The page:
When I’m looking for an interesting wine at a bargain price — and at tax time, who isn’t? — I often have better luck with imports. Places like Spain, lesser-known parts of Italy, southern France and South America can be treasure troves for bargain hunters. But some of those wines can also be a challenge to find on store shelves.
Modestly priced American wines are much more ubiquitous. Most of them are sound and well-made. Finding one that’s interesting might be a bigger challenge.
Blame consolidation. According to Wine Business Monthly, the three largest U.S. wine companies — E&J Gallo, the Wine Group and Constellation Brands — accounted for more than half of all U.S. wine sales in 2013.
Jeff Siegel, the Dallasbased writer of the Wine Curmudgeon blog and author of a recent book, “The Wine Curmudgeon’s Guide to Cheap Wine” (Vintage Noir Media, $12.95), recently observed in his blog: “Big Wine focuses on price and technical quality, and whether the wine is interesting is an afterthought. Hence all those $10 California merlots that taste the same. The fear for those of us who love cheap wine is that, as the big get bigger, it will be more difficult to find interesting cheap wine.”
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So I called Siegel to ask about his strategies for finding cheap, interesting American wines.
"If a company makes really good expensive wine,” he advises, “chances are their inexpensive wine is going to be good too.” As examples, he cites Pine Ridge, a Napa Valley winery where a good chenin blanc-viognier blend ($15) co-exists alongside $150 bottles, as well as Dry Creek Vineyards in Sonoma County.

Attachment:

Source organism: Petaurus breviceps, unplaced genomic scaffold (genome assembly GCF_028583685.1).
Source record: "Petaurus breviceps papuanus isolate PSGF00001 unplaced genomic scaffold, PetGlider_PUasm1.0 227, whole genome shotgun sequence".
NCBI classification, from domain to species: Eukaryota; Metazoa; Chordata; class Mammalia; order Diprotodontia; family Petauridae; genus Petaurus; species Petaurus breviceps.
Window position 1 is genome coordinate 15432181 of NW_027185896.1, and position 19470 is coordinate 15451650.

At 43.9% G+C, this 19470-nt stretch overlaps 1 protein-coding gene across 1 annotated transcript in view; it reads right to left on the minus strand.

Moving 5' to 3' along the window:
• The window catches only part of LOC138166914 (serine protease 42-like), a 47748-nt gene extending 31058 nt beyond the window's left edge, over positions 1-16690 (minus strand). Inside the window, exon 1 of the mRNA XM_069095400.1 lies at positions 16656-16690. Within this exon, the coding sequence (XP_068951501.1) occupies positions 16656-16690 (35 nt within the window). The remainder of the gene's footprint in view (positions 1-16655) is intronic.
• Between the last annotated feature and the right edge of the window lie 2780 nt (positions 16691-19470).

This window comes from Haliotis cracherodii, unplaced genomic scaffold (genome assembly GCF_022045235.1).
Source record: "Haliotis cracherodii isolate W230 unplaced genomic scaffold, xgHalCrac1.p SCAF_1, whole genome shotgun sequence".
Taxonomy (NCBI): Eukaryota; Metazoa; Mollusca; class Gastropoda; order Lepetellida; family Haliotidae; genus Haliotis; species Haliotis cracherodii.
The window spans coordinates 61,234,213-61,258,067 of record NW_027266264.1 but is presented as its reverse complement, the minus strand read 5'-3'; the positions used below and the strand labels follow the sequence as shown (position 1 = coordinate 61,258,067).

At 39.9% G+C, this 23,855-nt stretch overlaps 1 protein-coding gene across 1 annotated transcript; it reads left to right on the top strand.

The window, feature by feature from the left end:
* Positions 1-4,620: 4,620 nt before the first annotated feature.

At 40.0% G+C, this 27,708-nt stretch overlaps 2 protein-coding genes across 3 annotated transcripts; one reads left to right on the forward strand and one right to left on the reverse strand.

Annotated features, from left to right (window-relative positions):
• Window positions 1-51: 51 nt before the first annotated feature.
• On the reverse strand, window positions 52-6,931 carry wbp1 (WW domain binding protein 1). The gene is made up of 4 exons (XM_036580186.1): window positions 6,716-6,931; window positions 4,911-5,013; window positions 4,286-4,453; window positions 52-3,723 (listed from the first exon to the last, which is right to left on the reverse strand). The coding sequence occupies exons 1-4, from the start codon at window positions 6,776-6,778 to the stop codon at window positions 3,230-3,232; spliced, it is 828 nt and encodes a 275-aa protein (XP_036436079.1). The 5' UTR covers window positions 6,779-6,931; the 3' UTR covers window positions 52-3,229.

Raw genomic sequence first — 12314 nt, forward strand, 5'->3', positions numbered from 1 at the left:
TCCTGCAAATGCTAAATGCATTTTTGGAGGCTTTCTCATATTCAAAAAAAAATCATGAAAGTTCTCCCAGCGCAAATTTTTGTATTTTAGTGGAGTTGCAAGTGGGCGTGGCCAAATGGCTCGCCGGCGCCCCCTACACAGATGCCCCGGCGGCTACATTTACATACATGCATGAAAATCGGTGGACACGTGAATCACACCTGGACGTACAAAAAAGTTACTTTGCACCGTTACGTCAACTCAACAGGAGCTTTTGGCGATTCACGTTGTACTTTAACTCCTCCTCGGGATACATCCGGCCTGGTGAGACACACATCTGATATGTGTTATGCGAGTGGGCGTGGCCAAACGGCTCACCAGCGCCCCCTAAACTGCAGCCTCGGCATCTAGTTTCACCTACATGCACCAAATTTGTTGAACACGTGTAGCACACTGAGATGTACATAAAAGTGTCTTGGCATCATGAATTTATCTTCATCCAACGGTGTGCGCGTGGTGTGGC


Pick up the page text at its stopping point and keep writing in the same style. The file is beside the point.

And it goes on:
Siegel also suggests looking at less common grape varieties. “If you’re not looking for chardonnay, if you’re not looking for cabernet sauvignon, if you’re not looking for merlot, you have a better chance of finding something interesting,” he says.
So consider sauvignon blanc, gewürztraminer, riesling, chenin blanc, zinfandel and syrah. Sauvignon blanc, in particular, is often a good buy. For example, Morgan Winery in Monterey County, which makes pricey chardonnays and pinot noirs, produces outstanding sauvignon blanc that’s very affordable.
Years ago, I wrote about reasonably priced brands that you could rely on. But “line extensions” — new wines (a different grape variety or blend) under the same brand in roughly the same price category — have made buying on brand more iffy. Siegel says he still thinks Bogle is reliable, and he likes most of the McManis Family wines.
I would add to the list Tangent in Edna Valley, which specializes in cool-climate whites, and Ancient Peaks in Paso Robles. All have a good selection of reliable bottles for $20 or less.
PICK OF THE WEEK
Chamisal Vineyards 2013 Stainless Pinot Noir ($24)
No oak is used in the production of this pinot noir — thus the “stainless” moniker. So the wine is all about pure fruit: lively bing cherry, raspberry and a hint of cranberry, with a core of racy acidity.